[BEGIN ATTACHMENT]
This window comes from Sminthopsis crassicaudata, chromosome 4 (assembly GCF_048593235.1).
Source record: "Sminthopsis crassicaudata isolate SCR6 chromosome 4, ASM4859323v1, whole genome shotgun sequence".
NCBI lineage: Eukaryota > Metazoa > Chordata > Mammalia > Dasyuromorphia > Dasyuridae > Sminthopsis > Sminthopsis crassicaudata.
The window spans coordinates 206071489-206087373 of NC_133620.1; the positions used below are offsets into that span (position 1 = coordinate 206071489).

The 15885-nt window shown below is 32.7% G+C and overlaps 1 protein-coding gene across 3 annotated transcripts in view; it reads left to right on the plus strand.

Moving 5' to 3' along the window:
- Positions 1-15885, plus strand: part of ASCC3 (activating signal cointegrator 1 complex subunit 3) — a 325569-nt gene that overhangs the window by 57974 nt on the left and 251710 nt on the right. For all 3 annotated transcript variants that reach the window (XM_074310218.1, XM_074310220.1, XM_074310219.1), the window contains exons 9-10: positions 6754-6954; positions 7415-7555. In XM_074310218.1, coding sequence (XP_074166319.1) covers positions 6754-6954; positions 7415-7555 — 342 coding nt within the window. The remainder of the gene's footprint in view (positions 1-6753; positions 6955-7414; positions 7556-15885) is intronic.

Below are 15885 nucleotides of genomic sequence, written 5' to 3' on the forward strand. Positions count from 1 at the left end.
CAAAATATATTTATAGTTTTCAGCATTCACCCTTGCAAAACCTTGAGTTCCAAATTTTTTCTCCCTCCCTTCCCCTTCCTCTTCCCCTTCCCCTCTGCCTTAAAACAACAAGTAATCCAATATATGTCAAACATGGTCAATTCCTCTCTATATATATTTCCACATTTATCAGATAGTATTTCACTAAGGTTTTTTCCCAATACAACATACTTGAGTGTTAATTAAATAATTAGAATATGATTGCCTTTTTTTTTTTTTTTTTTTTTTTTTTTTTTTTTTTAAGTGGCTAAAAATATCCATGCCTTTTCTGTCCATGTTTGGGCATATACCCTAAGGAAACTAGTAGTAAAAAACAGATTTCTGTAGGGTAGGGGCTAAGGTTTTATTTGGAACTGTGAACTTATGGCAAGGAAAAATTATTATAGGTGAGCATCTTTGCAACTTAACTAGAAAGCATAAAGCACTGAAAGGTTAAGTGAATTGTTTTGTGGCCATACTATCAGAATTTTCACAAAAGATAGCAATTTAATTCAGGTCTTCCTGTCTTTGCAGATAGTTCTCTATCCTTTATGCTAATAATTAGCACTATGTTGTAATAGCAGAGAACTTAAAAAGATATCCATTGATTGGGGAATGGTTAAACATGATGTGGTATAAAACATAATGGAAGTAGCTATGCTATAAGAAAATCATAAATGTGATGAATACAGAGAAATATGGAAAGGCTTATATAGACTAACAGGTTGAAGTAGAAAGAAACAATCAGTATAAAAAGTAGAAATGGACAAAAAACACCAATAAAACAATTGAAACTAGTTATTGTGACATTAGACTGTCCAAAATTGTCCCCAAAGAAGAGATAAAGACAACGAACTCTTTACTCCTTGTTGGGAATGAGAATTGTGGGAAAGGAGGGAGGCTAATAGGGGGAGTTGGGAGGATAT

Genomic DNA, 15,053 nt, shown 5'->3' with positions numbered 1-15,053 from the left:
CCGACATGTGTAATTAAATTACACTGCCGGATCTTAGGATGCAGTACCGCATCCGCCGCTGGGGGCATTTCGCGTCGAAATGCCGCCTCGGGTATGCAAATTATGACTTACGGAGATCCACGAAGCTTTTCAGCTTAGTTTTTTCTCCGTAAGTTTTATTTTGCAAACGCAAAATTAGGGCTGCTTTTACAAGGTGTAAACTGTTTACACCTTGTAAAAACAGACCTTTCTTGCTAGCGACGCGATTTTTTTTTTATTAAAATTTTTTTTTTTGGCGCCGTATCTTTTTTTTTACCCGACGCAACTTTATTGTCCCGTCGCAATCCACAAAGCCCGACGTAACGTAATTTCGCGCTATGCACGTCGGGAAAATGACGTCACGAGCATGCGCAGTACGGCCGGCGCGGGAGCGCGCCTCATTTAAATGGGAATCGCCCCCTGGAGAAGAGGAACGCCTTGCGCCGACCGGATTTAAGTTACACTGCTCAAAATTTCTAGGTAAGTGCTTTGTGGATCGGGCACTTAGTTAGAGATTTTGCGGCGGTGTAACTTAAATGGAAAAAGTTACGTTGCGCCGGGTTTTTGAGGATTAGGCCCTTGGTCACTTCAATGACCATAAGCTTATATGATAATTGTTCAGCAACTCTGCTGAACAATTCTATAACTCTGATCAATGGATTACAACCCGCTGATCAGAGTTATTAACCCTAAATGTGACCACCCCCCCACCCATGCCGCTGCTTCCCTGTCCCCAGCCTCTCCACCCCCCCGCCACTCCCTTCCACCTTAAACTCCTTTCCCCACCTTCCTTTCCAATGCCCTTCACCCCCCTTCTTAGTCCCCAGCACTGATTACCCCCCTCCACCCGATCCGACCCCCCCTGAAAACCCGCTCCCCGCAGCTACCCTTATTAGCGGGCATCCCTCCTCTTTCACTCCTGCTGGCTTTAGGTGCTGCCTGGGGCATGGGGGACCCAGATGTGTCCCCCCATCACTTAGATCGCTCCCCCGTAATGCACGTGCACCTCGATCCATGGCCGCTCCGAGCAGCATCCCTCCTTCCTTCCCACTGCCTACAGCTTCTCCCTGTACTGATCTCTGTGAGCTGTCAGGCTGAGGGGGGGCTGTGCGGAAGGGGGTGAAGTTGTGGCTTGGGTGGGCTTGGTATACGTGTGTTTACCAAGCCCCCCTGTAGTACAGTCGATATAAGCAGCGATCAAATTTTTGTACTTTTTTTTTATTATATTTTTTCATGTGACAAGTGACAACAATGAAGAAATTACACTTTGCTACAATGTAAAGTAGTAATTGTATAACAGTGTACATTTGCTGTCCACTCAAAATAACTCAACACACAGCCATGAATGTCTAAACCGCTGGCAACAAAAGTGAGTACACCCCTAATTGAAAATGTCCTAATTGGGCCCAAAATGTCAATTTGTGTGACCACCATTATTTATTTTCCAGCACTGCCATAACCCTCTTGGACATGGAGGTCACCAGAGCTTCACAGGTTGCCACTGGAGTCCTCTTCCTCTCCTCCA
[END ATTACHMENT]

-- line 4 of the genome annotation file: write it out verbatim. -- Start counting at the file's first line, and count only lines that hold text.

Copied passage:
The window spans coordinates 206071489-206087373 of NC_133620.1; the positions used below are offsets into that span (position 1 = coordinate 206071489).